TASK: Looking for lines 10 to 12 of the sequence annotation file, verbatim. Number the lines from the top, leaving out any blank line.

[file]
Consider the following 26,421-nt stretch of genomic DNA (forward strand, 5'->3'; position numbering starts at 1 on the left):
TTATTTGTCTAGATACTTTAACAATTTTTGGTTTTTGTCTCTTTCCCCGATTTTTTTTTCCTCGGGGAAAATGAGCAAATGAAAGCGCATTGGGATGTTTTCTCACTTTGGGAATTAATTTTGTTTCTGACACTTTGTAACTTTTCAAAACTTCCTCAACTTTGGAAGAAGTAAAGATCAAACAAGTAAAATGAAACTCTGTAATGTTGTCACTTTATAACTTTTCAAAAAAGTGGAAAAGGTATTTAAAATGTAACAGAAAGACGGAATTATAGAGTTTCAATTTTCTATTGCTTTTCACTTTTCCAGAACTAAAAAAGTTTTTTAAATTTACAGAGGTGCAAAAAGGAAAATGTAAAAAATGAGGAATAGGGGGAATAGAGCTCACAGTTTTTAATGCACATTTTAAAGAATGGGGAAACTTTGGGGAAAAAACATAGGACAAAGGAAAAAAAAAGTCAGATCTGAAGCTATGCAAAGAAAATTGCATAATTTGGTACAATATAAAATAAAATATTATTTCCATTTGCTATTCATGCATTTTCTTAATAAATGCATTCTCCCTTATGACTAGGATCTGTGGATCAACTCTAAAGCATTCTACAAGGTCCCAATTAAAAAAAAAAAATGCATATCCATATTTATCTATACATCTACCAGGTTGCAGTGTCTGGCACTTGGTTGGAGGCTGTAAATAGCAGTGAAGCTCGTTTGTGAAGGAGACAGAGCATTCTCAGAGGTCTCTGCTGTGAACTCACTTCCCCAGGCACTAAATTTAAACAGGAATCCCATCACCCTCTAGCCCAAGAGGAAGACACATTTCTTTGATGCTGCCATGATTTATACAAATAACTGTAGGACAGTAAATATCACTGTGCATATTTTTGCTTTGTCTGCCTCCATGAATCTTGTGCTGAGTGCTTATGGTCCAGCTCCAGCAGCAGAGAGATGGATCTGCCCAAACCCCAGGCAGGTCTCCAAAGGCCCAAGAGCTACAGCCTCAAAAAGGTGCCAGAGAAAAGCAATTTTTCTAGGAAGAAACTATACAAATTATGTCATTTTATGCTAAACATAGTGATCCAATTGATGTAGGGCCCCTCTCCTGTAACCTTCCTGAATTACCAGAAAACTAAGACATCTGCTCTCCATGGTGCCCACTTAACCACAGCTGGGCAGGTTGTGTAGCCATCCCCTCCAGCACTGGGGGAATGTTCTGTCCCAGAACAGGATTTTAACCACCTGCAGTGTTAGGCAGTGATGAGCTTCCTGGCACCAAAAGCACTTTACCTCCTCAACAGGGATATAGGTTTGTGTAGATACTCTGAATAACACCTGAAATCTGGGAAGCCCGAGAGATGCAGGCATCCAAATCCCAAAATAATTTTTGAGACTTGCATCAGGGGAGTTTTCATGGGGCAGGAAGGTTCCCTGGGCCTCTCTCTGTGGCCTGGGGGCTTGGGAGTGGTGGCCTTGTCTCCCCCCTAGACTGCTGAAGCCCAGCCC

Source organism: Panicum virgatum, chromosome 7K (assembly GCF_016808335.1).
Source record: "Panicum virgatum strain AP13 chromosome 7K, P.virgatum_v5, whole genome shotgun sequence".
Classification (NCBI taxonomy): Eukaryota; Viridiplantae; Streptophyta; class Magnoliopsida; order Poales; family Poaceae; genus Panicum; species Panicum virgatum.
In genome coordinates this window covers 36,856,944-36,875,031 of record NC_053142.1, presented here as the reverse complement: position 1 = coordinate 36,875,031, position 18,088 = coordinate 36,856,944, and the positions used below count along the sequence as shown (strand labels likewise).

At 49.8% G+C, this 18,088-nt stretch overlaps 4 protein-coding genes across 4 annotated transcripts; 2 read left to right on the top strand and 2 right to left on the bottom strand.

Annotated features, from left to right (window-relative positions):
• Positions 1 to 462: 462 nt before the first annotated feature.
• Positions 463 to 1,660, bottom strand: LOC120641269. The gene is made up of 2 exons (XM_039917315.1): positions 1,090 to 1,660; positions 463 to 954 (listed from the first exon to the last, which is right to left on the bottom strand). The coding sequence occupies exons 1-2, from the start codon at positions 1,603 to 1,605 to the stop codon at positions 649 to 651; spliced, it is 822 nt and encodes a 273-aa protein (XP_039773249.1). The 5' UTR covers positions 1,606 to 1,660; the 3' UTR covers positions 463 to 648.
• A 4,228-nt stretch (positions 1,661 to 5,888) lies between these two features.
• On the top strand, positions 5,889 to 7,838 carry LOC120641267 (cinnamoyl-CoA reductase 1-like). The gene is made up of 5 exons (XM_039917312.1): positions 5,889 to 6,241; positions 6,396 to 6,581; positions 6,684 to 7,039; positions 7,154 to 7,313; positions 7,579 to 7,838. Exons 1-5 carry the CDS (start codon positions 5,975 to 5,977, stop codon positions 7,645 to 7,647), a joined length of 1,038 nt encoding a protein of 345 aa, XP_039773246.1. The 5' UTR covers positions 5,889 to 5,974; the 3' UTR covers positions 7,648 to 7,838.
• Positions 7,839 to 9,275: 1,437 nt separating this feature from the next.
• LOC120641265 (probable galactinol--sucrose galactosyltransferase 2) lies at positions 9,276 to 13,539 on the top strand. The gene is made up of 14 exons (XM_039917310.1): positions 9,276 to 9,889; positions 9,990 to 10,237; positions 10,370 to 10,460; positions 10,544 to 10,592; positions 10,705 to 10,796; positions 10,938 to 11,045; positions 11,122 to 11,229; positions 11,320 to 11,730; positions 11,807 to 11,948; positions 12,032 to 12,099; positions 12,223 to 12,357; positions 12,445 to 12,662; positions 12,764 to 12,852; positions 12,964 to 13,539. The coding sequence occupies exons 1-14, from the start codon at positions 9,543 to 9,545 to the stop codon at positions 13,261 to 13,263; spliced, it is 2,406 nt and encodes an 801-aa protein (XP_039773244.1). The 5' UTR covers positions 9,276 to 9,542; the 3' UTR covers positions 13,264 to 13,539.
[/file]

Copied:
• Positions 463 to 1,660, bottom strand: LOC120641269. The gene is made up of 2 exons (XM_039917315.1): positions 1,090 to 1,660; positions 463 to 954 (listed from the first exon to the last, which is right to left on the bottom strand). The coding sequence occupies exons 1-2, from the start codon at positions 1,603 to 1,605 to the stop codon at positions 649 to 651; spliced, it is 822 nt and encodes a 273-aa protein (XP_039773249.1). The 5' UTR covers positions 1,606 to 1,660; the 3' UTR covers positions 463 to 648.
• A 4,228-nt stretch (positions 1,661 to 5,888) lies between these two features.
• On the top strand, positions 5,889 to 7,838 carry LOC120641267 (cinnamoyl-CoA reductase 1-like). The gene is made up of 5 exons (XM_039917312.1): positions 5,889 to 6,241; positions 6,396 to 6,581; positions 6,684 to 7,039; positions 7,154 to 7,313; positions 7,579 to 7,838. Exons 1-5 carry the CDS (start codon positions 5,975 to 5,977, stop codon positions 7,645 to 7,647), a joined length of 1,038 nt encoding a protein of 345 aa, XP_039773246.1. The 5' UTR covers positions 5,889 to 5,974; the 3' UTR covers positions 7,648 to 7,838.